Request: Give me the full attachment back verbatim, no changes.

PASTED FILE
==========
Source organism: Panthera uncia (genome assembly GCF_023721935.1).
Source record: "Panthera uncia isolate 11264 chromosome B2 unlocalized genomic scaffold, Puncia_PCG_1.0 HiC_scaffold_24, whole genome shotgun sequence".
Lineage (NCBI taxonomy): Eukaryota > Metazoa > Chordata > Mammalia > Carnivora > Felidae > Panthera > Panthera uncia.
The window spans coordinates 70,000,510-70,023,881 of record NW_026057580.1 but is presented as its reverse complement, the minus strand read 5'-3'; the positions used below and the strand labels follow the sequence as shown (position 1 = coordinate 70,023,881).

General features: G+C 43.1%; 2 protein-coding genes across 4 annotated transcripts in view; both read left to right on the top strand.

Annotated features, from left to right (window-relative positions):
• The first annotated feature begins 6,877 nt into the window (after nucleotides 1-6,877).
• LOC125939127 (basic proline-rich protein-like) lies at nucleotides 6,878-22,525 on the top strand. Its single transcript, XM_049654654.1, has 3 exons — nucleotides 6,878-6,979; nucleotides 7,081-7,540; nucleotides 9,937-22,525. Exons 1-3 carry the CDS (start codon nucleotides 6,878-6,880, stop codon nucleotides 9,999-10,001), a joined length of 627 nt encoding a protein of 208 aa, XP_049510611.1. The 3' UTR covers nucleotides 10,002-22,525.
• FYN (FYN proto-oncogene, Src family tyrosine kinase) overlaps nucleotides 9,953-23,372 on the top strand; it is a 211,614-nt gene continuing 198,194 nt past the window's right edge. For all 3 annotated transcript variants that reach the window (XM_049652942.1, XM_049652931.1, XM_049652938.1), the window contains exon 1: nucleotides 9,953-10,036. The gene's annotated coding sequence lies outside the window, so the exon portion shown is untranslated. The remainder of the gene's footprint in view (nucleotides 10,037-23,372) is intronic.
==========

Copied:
Source organism: Panthera uncia (genome assembly GCF_023721935.1).
Source record: "Panthera uncia isolate 11264 chromosome B2 unlocalized genomic scaffold, Puncia_PCG_1.0 HiC_scaffold_24, whole genome shotgun sequence".
Lineage (NCBI taxonomy): Eukaryota > Metazoa > Chordata > Mammalia > Carnivora > Felidae > Panthera > Panthera uncia.
The window spans coordinates 70,000,510-70,023,881 of record NW_026057580.1 but is presented as its reverse complement, the minus strand read 5'-3'; the positions used below and the strand labels follow the sequence as shown (position 1 = coordinate 70,023,881).

General features: G+C 43.1%; 2 protein-coding genes across 4 annotated transcripts in view; both read left to right on the top strand.

Annotated features, from left to right (window-relative positions):
• The first annotated feature begins 6,877 nt into the window (after nucleotides 1-6,877).
• LOC125939127 (basic proline-rich protein-like) lies at nucleotides 6,878-22,525 on the top strand. Its single transcript, XM_049654654.1, has 3 exons — nucleotides 6,878-6,979; nucleotides 7,081-7,540; nucleotides 9,937-22,525. Exons 1-3 carry the CDS (start codon nucleotides 6,878-6,880, stop codon nucleotides 9,999-10,001), a joined length of 627 nt encoding a protein of 208 aa, XP_049510611.1. The 3' UTR covers nucleotides 10,002-22,525.
• FYN (FYN proto-oncogene, Src family tyrosine kinase) overlaps nucleotides 9,953-23,372 on the top strand; it is a 211,614-nt gene continuing 198,194 nt past the window's right edge. For all 3 annotated transcript variants that reach the window (XM_049652942.1, XM_049652931.1, XM_049652938.1), the window contains exon 1: nucleotides 9,953-10,036. The gene's annotated coding sequence lies outside the window, so the exon portion shown is untranslated. The remainder of the gene's footprint in view (nucleotides 10,037-23,372) is intronic.